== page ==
So yes, I am mortified at how easily many among us become so consumed with hatred that we lose the ability to suspend judgment and allow due process to take its course. I am appalled by how easy it is for people to denounce perceived disrespect for due process and then turn around and do exactly the same thing that they have been condemning when doing so works in their favor.

The sad part is that all this negative energy that hangs in the air and this climate of hatred and discord make for bad feng shui.

Like I said, I view the whole thing with pained resignation. We’ve been through this before and I think we all pretty much know how it will end. Those in power will get what they want because that is just how things are in this country – whoever has power gets his or her way. Everything else is just good old fashioned moro moro. Lest we forget, however, we must remember that absolute power corrupts absolutely. Eventually, we see people for what they truly are, the chinks in the armor are revealed, and we discover that we cannot survive on good intentions alone. Actually, had there been anything in the form of accomplishment that this administration can crow about, all these would not be as bad. The tragedy is that the economy is in worse shape and government is on a virtual standstill.

What we know for sure is that we may go through great lengths extolling the virtues of democracy but when push comes to shove, we aren’t prepared to pay the price for strengthening it.

***

I wrote the preceding piece over the weekend in anticipation of a very heavy workload this week. At that point, the impeachment of Chief Justice Renato Corona was still something that was being whispered about although deeply entrenched sources say the marching orders were already issued to congressmen. Why did they do it? Because they could.

Monday, December 12, 2011

Breaking traditions

This post is antedated.

The season for partying, exchanging gifts, and endless binging on food and booze is upon us.

We’ve read all the dire warnings from experts: More cases of cardiac arrests, hospitalization for hypertension, and ironically, suicide, happen during this season of merrymaking.

Unfortunately, resisting temptation is particularly more difficult during a season when everyone makes an effort to be nicer and more generous.

How exactly do you say no to bosom childhood friends you only get to see once a year?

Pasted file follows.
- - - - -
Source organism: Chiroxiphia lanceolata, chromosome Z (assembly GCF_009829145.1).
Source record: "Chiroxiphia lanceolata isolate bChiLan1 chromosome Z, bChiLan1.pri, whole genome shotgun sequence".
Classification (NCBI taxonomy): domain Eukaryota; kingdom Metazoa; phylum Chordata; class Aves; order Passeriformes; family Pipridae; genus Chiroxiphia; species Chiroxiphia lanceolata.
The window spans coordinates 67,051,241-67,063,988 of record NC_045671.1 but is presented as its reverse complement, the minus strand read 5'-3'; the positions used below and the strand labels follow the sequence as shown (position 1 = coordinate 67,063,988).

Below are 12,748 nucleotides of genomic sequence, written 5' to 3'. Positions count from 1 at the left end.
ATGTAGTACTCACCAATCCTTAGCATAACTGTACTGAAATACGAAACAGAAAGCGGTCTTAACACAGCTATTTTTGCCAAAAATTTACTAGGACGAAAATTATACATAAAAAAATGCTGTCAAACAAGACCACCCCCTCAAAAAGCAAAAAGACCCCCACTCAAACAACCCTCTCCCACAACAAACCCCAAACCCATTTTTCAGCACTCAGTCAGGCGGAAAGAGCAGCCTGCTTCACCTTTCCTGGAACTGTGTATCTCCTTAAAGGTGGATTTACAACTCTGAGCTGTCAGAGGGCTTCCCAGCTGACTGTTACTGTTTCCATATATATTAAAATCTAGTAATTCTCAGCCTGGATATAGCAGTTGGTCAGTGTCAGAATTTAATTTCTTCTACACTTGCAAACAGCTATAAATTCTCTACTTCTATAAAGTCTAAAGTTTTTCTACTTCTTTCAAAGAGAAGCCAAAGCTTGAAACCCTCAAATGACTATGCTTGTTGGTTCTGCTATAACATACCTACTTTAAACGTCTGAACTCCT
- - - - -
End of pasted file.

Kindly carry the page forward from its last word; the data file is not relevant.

How does one disengage from a reunion with relatives who travel kilometers to bask in the warmth of familial ties?

Who has the heart and the, well, stomach to say no to former officemates who made life under the worst kind of boss more bearable?

So we show up at parties, line up at buffet tables, play yet another round of Pinoy Henyo and yet another variation of musical chairs, and yes, guzzle vats of alcohol like there’s no tomorrow; diets and medical conditions be damned. After all, we can always resolve as a New Year’s resolution to have more fortitude the next time around.

But seriously, there are other ways to celebrate the season without necessarily consuming dangerous levels of substances that are bound to clog our arteries or pickle our livers.

I attended three such events recently. What can I say, there are benefits, after all, to this increasingly becoming insane drive to stage Christmas parties “differently” every year. I’m usually indifferent to efforts to come up with unusual themes, new gimmicks, and creative flourishes to the traditional Christmas party, but I now think the energy can be channeled towards achieving more productive and healthier results without necessarily forsaking the need for fellowship and rekindling the warmth of bonds.

The People Management Association of the Philippines, the premier association of human resource managers in the country celebrated the Christmas get-together differently this year. Last December 9 we trooped to the Philippine Educational Theater Association Center in Quezon City to watch a special production of the highly acclaimed musical Caredivas. We had cocktails at the PETA Center just before the show where we partook of traditional Christmas fare – puto bumbong and bibingka cooked right on the spot, paella balls, pan de sal at kesong puti.

Caredivas is what it has been touted to be: A splendid production with a big, big heart. The generally laid-back HR managers had a rollicking great time most eventually shed their initial reservations about watching a “drag show.” Caredivas is about five gay men who worked as caregivers in Israel at the time of the intifada (the Palestinian uprising against Israeli occupation) and who at nighttime would transform themselves into glamorous drag queens in a Tel Aviv club. It’s yet another take on the difficulties Filipino overseas workers face while working abroad – this time, told from the point of view of gay men and presented with lots of wit, heart, and yes, feathers and sequins.

It was a great way to spend a Christmas party. We were in stitches from the time the play opened to the time the characters took their bows and ran in their stilettos to the lobby to mingle with the audience as they were streaming out of the theater and gamely posed for pictures.

Many of those in the audience thanked the organizers for “exposing” them to issues of marginalized people and for opening their minds to the many ways in which discrimination is institutionalized in societies everywhere. If we come to think about it, what better message is there to ponder about in this season of love, joy and peace?